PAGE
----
Yes, it is—and it’s spectacular! Why? Let’s start big: It can help save the planet, people. On a smaller scale, you could be a heck of a lot healthier if you limited the amount of animal products in your diet. The good news is you can make a difference by gradually adjusting your meals accordingly. That’s semi-vegetarianism.
What Is Semi-Vegetarianism and How Does It Work?
Semi-vegetarianism means you sometimes eat meat—like chicken, or seafood—but as a general rule, you do not. Primarily, you are a vegetarian. So, why this distinction? Because vegetarians eat no meat products whatsoever, while semi-vegetarians or “flexitarians” will eat meat or fish from time to time. There is no standard agreement or definition about how frequently or infrequently a person who eats meat or fish can call themselves a flexitarian, but the term “flexitarian” has been around for about a decade when the book, The Flexitarian Diet was first published in 2008.
A vegetarian or semi-vegetarian lifestyle might be adopted for any number of reasons including your health, environmental concerns, your religious beliefs, or because of one’s feelings about animals’ treatment or even animals’ rights. Semi-vegetarians simply cut out the majority of meat and fish from their diets, but can be flexible when it comes to how often they will allow themselves an animal product.
It’s Not a Cop Out
You may be thinking, What’s the point? If I’m only going to be a vegetarian some of the time, why bother? Well, that “some of the time” could add years to your life and it’s good for the animals and the planet as a whole.
While flexitarians are not completely abstaining from eating meat, they are reducing their consumption which results in less meat or fish being consumed overall. We’re not math geniuses, but think about it: If just a few people cut down on their meat and fish consumption, their combined total could be equal to one more full-fledged vegetarian in the world.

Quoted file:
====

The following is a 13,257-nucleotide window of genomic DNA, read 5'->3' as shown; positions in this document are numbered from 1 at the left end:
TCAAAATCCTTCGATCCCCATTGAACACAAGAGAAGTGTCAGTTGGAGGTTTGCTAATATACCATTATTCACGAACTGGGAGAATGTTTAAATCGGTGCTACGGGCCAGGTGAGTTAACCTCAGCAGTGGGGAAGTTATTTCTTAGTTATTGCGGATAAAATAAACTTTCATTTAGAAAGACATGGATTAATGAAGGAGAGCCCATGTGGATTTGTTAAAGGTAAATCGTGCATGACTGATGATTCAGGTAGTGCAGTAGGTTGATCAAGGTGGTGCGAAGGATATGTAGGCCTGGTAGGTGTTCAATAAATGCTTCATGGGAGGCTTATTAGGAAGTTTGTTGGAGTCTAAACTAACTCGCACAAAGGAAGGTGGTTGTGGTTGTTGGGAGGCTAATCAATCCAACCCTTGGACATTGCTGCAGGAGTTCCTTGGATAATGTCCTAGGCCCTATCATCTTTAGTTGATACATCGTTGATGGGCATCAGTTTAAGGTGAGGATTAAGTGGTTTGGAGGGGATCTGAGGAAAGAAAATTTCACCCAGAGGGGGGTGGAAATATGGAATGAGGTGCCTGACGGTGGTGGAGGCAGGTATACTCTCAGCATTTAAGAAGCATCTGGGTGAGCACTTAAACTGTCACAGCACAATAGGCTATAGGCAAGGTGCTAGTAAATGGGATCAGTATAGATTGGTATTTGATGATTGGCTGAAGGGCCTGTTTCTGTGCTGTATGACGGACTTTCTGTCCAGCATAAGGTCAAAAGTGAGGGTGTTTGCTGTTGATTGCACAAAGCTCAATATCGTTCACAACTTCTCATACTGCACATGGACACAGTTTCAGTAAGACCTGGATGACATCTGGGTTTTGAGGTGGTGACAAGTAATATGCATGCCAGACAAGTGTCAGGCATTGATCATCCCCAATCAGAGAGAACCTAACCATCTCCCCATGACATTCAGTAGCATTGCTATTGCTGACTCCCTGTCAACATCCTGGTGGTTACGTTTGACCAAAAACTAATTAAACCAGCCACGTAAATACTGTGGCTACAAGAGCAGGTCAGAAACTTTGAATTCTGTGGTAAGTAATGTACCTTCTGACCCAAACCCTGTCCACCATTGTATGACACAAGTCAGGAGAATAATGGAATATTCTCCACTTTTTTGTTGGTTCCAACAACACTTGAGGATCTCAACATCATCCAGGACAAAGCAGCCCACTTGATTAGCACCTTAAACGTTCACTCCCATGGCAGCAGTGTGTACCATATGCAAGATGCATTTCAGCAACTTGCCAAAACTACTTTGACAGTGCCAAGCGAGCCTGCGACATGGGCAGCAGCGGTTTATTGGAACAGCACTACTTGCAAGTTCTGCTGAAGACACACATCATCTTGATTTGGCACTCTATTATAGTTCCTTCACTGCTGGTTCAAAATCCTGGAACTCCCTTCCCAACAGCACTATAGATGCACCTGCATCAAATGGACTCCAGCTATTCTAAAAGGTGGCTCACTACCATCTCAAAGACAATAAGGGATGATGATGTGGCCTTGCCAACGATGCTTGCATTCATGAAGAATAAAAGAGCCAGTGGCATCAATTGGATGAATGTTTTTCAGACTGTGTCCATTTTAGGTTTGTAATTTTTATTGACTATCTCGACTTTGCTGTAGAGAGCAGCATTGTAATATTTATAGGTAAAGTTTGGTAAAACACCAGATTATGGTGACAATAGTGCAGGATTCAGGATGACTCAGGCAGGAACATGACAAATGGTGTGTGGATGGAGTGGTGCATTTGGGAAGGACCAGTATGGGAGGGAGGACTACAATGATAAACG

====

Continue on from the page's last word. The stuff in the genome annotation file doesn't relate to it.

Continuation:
Seriously, How Does Being Flexitarian Help Me and Our Planet?
According to the American Heart Association, those who follow a mostly vegetarian diet lower their risk of high blood pressure, coronary artery disease, diabetes, some cancers, and obesity. If you cut animal protein from your diet you also limit your consumption of saturated fats and cholesterol, too—so it’s a win-win. A semi-vegetarian diet can be super healthy—as long as you’re not subsisting on Cheetos, Doritos, and French fries (that would be bad!). You need vitamins! The key for any healthy diet is to make sure it’s nutritionally-balanced. You do this with a variety of foods that includes vegetables, fruits, nuts, whole grains—and for semi-vegetarians—the occasional piece of chicken or fish.